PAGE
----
The $100 Week-Long Vacation


As the end of school approaches, my wife and I have started planning for the summer.  Having already taken a big trip, we aren’t really planning on any trips other than a couple of family reunions in the area.  None the less, we have some vacation time to use.  So what to do, what to do?  As we both look at taking vacation the week of July 4th, I think I have a week of vacation traveling planned for a mere $100. 

The summer can be the second most dreaded time of year for families, second only to Christmas (at least from a financial perspective).  Schedules change, childcare costs go up, and everyone is expecting it to be a true vacation filled with adventures and memories.  After all, I have great memories of hitting the road for two weeks at a time with my family when I was a child.  We traveled to northeast Minnesota, made a couple of trips to my uncle’s home near Spokane, WA, and even went all the way down to Arizona and back in that motorhome.

I would love to provide those experiences for my kids.  Unfortunately, our finances don’t allow us a motorhome and two weeks of camping, sightseeing, and such.  That does not mean we can’t have adventures and make memories with our kids.  I decided to get a little creative and see what I could come up with.

Here’s the plan:

I am always touting the quality of parks that we have in our area, so we are going family in parkto truly take advantage of them.  Since my wife really isn’t into camping and the kids will still have evening activities that week, we will actually be home every night.  Each day will be a trip to a different state park in the area.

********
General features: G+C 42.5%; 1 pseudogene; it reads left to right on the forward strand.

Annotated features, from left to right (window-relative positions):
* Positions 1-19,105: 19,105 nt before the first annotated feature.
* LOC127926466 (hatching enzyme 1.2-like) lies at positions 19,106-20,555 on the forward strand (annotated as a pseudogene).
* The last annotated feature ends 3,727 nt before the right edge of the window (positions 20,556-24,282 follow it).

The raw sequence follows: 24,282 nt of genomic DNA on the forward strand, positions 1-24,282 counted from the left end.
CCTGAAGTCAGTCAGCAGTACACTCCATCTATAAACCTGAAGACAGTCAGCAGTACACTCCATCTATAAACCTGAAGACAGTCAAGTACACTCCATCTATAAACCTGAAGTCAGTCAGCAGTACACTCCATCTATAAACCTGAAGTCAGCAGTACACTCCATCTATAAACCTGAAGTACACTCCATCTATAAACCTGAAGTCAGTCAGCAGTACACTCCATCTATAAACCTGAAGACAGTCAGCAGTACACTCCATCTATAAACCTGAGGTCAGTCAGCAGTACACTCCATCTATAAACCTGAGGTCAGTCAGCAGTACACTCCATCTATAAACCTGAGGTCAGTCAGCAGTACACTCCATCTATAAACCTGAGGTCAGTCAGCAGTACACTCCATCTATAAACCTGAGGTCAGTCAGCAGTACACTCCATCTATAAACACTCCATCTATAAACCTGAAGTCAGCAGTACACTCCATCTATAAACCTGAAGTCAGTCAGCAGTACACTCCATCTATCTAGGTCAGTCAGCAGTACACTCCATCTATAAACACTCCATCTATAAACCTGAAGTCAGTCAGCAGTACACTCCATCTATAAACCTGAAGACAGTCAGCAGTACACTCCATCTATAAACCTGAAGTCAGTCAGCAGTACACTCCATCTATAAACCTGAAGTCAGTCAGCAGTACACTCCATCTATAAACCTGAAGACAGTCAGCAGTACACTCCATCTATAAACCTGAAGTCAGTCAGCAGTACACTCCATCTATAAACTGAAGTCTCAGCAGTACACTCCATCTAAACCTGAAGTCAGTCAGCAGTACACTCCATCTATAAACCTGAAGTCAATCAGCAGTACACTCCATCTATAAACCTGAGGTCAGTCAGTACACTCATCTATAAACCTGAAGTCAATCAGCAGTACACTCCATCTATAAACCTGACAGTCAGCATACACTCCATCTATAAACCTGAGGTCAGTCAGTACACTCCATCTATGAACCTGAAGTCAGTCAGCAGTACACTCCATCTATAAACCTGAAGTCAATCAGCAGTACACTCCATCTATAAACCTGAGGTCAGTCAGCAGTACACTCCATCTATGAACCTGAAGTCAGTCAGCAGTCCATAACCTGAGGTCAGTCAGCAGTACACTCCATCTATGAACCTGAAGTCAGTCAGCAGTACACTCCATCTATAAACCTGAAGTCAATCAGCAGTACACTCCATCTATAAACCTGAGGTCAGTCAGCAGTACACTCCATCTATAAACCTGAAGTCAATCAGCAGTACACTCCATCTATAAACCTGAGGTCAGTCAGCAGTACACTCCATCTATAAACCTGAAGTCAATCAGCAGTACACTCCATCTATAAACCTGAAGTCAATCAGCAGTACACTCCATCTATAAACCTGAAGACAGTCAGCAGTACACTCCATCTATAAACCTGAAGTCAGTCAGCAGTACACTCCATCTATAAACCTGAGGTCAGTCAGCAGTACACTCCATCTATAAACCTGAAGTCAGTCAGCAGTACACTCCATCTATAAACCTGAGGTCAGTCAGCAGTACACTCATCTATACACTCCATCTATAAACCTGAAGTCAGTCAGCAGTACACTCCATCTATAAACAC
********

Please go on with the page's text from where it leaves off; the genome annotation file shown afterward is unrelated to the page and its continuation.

We can sleep in each morning (for my kids, that will probably be about 8:00), pack a lunch, and then hit the road.  We can purchase the annual park pass for $30 and then largely entertain ourselves once we get there although some parks do have planned activities if you schedule things right.  We can picnic, play on the playgrounds, hike the trails, do some fishing, and take along the ball gloves, bocce ball, or other lawn games.  We can even take the dog along on this trip.

The other benefit is that each day brings a new park and so different surroundings and options for activities.  While some, like Newton Hills State Park, offer a lot of hiking, our time at the Lake Vermillion Recreation Area will almost definitely include some fishing.

For the sake of illustrating my point here, I’ve calculated all of the costs from park admission to gas for the van and so on.  Here’s what I’ve come up with:

Annual Park Sticker          $30
Gasoline                           $30
Food for picnics                $40

Grand Total                    $100


If we do fish, we may need to splurge a little and spend $5 on bait.  Granted, this whole thing doesn’t include fishing licenses, but we would already have those anyway, so I didn’t include them in the cost.  If you are wondering, an annual resident fishing license in South Dakota is $30, but my argument is to go fishing as much as possible so that there is much less per-trip cost for the license.  If that argument won’t work, you can also get a 1-day license for $10.

So what’s my point?